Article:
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Kechika River

The Kechika River watershed remains one of British Columbia's finest examples of wilderness and undisturbed wildlife habitat. Over its 230 kilometre length, the Kechika River drops approximately 610 metres in elevation and drains a total area of close to 2,700 square kilometres. The river winds its way through an impressive wilderness area in the northern boreal mountains, including the Kechika Mountains, the Cassiar Ranges, Western Muskwa Ranges, and Liard Plains. Along with a number of waterfalls and lakes associated with the river, landscape features such as mineral licks can be found along its course.

Of international significance are the wildlife populations and ecosystems which flourish around and along the river. Characterized by large, open valleys and mountains with little forest cover, the area is home to an abundance of large mammals and other wildlife including moose, caribou, Stone sheep, mountain goat, grizzly and black bear, wolf, and elk. Not only is the river corridor pristine, but the valley as a whole remains largely free from roads, leaving the Kechika River as the largest remaining undisturbed watershed in British Columbia.

In the history of Euro-Canadians, the Kechika River was part of key trade and travel routes to the north used by Samuel Black and many others since. Of particular interest is the use by the North West Mounted Police in their exploration for a route from Edmonton to the Klondike in 1898. The area also has a significant history of mineral exploration based on extensive documented mineralization, although no mines have actually been developed in the Kechika valley. The river is part of the traditional territory of the Kaska Dene, who continue to draw on the resources of the watershed.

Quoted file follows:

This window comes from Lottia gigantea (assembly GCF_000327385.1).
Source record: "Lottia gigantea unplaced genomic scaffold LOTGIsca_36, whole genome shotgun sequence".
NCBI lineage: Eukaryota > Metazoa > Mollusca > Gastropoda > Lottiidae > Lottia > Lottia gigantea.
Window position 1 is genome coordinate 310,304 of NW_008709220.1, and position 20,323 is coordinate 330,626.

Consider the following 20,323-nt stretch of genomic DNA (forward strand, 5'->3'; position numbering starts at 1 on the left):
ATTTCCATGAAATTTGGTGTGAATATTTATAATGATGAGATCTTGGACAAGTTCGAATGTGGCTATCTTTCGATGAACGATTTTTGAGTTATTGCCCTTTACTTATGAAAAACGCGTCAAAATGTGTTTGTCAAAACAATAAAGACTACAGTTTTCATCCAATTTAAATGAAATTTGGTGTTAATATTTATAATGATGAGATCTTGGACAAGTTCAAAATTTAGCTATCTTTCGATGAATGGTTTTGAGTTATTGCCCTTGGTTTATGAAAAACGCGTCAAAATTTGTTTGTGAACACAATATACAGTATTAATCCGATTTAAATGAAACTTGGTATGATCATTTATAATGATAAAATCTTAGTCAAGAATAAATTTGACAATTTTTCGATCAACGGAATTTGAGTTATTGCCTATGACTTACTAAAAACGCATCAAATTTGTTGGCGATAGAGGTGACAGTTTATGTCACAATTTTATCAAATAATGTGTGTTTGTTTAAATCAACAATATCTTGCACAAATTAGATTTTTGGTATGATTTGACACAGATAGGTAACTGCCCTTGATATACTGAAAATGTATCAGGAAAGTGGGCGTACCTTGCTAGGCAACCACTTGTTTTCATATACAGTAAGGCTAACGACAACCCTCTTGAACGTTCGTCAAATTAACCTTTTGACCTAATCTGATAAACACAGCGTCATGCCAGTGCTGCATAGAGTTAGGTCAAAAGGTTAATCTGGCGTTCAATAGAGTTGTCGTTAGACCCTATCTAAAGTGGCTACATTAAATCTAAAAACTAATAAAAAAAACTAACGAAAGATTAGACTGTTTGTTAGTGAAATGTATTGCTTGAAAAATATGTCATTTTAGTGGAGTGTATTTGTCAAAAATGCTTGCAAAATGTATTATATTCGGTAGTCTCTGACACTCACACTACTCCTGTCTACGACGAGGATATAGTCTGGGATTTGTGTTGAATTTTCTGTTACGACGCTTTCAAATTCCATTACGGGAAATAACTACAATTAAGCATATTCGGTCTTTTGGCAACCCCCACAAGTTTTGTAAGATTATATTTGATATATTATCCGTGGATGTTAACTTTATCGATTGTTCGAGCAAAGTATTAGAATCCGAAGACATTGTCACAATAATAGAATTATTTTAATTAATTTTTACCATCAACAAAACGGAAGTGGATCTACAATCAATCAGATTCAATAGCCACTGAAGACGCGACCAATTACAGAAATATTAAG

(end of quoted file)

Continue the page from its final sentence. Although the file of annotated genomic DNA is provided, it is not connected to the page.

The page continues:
Recreational uses such as rafting, riverboating, trapping, and hunting are currently the primary land uses in the area. Tourism values of the river are already a central interest for numerous groups, and improved access is currently under discussion.

The Kechika River was identified as part of British Columbia's land and resource management planning processes (LRMP) for special protection of its natural, cultural heritage and recreation values. The entire Kechika River drainage lies within the Muskwa-Kechika Management Area, an area regulated under its own Statute and adminstrative structures. Being an important part of the Muskwa-Kechika Management Area means that the river's special attributes will be carefully and fully considered in all subsequent land use activities.

Portions of the Kechika River have now been designated as provincial protected area. The lower portions of the river have been identified as a special resource management zone, with particular commitments to protection of visual qualities, protection of wildlife habitat, and the sustained opportunities for recreation. Management planning for the protected area portion of the Kechika River drainage has not been started

Proclaimed B.C. Rivers: